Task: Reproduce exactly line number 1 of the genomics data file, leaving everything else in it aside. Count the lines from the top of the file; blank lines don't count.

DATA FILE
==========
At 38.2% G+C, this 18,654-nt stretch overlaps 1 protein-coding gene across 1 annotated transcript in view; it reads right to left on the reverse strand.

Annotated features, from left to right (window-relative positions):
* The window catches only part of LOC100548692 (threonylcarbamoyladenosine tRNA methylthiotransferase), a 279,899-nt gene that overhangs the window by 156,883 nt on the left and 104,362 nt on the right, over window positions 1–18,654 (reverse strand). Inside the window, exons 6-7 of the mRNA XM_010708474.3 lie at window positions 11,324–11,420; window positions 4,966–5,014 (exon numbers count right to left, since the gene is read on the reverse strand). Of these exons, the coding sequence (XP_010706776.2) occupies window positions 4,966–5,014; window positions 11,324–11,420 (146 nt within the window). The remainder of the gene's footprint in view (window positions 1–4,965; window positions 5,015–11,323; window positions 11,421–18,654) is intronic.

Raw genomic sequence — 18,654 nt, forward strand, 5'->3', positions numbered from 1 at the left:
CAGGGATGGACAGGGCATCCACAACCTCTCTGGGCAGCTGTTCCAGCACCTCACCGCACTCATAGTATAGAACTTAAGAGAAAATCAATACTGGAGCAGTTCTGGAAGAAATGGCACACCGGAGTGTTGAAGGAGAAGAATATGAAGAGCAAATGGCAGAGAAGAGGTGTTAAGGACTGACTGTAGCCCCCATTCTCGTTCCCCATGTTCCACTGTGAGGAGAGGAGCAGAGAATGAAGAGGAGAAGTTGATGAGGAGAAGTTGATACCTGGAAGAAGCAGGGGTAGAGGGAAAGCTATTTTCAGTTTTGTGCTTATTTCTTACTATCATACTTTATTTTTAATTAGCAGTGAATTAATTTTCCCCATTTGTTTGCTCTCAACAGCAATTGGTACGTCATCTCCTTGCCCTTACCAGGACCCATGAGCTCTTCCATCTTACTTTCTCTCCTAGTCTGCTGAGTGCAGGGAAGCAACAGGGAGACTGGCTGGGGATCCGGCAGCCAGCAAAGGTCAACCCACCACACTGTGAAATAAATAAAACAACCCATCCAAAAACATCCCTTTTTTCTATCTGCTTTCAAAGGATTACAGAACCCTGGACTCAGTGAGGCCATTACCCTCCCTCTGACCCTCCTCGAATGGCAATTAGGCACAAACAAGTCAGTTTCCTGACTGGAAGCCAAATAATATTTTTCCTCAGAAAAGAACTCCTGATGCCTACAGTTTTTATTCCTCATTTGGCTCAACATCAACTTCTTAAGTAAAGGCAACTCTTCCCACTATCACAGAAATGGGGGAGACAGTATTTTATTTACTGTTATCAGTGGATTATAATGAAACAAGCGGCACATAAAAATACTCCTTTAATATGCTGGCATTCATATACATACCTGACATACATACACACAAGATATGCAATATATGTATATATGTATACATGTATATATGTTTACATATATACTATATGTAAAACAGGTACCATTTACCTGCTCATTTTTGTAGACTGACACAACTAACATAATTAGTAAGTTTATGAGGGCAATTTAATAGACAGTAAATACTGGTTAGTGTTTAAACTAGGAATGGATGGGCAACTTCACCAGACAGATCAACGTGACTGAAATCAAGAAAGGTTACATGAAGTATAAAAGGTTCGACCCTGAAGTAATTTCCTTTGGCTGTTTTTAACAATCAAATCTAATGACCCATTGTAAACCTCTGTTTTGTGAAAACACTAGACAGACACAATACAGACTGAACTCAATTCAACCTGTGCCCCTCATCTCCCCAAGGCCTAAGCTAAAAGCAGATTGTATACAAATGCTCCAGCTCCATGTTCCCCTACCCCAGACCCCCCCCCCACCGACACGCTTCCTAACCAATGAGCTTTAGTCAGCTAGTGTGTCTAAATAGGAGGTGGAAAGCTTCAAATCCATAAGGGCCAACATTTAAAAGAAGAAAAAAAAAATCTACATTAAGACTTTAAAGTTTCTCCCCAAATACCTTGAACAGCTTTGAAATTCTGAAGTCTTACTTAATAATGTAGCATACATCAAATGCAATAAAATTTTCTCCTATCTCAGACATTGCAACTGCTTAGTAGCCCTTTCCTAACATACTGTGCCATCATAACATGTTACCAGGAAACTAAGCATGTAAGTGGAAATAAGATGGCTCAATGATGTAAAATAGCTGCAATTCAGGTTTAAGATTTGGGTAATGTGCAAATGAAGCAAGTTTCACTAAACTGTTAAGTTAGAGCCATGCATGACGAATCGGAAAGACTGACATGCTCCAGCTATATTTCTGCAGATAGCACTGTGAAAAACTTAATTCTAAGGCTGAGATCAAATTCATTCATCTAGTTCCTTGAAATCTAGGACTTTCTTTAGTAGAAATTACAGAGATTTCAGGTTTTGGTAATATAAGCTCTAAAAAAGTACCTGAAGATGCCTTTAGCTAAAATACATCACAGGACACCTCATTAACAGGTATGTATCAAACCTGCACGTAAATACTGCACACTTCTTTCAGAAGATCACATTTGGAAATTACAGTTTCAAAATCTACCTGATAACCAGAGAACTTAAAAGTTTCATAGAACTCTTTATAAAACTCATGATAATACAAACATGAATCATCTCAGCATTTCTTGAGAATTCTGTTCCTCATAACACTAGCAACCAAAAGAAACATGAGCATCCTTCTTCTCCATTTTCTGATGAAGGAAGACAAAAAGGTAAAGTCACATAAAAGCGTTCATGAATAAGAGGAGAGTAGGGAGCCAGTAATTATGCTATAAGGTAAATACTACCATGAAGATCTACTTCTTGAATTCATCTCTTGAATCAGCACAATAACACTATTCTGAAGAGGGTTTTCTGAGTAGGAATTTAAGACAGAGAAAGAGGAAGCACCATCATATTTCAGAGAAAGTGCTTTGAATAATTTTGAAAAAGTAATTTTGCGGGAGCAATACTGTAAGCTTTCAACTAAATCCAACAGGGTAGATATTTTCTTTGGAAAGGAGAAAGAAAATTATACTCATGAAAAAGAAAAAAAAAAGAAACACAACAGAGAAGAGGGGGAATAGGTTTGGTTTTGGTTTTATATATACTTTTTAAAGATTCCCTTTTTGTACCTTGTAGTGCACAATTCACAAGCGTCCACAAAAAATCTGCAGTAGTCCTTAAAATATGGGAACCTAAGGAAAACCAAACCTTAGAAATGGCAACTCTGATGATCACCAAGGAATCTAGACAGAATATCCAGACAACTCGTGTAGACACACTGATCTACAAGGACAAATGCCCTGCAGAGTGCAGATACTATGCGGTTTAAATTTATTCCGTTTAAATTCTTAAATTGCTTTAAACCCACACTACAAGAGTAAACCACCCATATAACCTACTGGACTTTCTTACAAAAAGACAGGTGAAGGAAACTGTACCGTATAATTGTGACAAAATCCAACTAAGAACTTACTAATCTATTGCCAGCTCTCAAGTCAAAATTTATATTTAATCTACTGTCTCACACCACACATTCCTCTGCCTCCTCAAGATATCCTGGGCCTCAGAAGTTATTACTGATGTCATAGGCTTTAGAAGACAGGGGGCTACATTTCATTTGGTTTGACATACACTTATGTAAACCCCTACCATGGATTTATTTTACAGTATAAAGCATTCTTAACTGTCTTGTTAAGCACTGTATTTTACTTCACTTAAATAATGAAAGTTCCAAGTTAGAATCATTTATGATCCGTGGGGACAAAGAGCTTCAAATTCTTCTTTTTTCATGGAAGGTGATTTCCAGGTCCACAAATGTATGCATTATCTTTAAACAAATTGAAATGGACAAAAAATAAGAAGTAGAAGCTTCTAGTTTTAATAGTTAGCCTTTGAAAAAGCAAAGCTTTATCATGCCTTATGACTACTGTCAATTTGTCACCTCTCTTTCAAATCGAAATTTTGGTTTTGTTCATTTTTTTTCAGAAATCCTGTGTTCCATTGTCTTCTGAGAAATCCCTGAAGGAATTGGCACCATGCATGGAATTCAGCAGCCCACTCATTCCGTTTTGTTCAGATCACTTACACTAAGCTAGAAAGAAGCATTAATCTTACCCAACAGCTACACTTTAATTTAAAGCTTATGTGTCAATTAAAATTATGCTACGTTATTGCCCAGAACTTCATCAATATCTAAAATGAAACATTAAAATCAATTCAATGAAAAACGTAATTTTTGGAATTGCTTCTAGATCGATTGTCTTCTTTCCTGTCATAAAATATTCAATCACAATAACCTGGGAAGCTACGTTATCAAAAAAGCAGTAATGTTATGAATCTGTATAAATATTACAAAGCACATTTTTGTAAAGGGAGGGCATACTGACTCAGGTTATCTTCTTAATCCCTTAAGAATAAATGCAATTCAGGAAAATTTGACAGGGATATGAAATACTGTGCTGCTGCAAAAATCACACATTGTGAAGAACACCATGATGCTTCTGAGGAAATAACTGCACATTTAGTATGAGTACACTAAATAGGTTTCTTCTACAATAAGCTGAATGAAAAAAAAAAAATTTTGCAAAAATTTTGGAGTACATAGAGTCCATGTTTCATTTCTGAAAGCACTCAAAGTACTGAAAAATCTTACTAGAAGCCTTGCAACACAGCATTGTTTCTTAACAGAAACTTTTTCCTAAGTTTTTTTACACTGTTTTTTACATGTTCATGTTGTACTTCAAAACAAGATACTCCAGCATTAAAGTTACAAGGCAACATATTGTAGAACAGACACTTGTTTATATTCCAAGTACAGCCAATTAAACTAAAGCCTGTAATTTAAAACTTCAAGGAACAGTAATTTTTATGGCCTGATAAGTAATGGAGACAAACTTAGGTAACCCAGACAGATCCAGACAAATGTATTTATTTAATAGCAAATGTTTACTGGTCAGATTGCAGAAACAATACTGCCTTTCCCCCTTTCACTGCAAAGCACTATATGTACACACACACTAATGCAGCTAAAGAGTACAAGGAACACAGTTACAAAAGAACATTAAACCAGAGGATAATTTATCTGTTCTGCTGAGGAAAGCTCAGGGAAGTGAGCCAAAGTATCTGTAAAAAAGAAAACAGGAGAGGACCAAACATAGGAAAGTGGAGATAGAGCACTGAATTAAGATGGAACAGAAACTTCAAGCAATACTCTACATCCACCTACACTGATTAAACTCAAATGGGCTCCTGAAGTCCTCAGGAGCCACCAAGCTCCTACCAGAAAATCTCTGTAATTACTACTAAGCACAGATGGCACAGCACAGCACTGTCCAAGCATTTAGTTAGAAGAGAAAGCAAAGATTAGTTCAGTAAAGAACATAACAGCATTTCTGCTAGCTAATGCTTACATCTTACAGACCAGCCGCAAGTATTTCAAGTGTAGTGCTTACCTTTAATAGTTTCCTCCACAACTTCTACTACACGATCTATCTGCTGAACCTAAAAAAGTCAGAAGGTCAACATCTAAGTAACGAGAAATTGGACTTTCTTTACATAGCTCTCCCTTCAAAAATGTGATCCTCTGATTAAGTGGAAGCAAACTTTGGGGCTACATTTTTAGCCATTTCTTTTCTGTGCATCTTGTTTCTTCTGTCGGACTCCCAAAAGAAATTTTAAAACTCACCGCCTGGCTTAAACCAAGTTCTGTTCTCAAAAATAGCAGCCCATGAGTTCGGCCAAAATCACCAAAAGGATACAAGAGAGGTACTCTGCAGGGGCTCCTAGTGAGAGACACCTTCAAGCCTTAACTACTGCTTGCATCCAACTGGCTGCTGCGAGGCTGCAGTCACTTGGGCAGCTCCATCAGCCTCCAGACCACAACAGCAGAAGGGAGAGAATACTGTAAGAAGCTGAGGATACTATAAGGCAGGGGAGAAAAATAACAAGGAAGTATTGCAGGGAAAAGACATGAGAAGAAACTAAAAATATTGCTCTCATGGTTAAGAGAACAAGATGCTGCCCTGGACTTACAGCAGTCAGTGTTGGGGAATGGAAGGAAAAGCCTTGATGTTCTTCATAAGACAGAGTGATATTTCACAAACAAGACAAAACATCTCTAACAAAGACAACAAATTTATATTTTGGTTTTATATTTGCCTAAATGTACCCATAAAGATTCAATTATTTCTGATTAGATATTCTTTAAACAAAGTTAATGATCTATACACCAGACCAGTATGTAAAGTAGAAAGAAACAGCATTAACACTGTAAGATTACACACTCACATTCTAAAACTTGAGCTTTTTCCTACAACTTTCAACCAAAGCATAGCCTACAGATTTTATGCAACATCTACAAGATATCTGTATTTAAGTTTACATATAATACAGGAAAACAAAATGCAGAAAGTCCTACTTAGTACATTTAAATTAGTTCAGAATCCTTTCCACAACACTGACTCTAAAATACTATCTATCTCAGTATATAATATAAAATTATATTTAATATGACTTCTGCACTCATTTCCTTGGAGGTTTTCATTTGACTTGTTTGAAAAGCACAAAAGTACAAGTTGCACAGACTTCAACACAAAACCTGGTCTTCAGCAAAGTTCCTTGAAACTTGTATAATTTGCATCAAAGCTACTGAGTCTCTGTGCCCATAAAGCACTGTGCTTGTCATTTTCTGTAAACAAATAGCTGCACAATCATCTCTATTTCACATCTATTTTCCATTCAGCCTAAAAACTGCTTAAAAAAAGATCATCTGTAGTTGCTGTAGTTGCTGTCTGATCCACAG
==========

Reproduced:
At 38.2% G+C, this 18,654-nt stretch overlaps 1 protein-coding gene across 1 annotated transcript in view; it reads right to left on the reverse strand.